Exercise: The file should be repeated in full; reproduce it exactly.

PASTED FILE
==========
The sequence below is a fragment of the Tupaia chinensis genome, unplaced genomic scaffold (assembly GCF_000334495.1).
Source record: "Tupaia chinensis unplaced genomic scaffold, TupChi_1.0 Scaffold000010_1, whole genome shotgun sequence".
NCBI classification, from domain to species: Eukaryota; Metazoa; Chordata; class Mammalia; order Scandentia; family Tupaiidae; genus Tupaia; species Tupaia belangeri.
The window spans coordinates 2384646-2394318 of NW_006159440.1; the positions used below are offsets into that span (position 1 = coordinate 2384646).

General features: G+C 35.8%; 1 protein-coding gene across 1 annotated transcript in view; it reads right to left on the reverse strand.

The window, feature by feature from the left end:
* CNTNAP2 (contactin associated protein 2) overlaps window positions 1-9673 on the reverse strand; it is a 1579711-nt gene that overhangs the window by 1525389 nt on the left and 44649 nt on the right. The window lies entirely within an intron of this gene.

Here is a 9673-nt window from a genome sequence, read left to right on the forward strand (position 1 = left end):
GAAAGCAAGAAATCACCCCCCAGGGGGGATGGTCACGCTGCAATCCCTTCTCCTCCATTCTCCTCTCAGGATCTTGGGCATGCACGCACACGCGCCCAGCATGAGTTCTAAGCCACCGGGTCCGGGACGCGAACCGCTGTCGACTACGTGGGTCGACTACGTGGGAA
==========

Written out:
The sequence below is a fragment of the Tupaia chinensis genome, unplaced genomic scaffold (assembly GCF_000334495.1).
Source record: "Tupaia chinensis unplaced genomic scaffold, TupChi_1.0 Scaffold000010_1, whole genome shotgun sequence".
NCBI classification, from domain to species: Eukaryota; Metazoa; Chordata; class Mammalia; order Scandentia; family Tupaiidae; genus Tupaia; species Tupaia belangeri.
The window spans coordinates 2384646-2394318 of NW_006159440.1; the positions used below are offsets into that span (position 1 = coordinate 2384646).

General features: G+C 35.8%; 1 protein-coding gene across 1 annotated transcript in view; it reads right to left on the reverse strand.

The window, feature by feature from the left end:
* CNTNAP2 (contactin associated protein 2) overlaps window positions 1-9673 on the reverse strand; it is a 1579711-nt gene that overhangs the window by 1525389 nt on the left and 44649 nt on the right. The window lies entirely within an intron of this gene.

Here is a 9673-nt window from a genome sequence, read left to right on the forward strand (position 1 = left end):
GAAAGCAAGAAATCACCCCCCAGGGGGGATGGTCACGCTGCAATCCCTTCTCCTCCATTCTCCTCTCAGGATCTTGGGCATGCACGCACACGCGCCCAGCATGAGTTCTAAGCCACCGGGTCCGGGACGCGAACCGCTGTCGACTACGTGGGTCGACTACGTGGGAA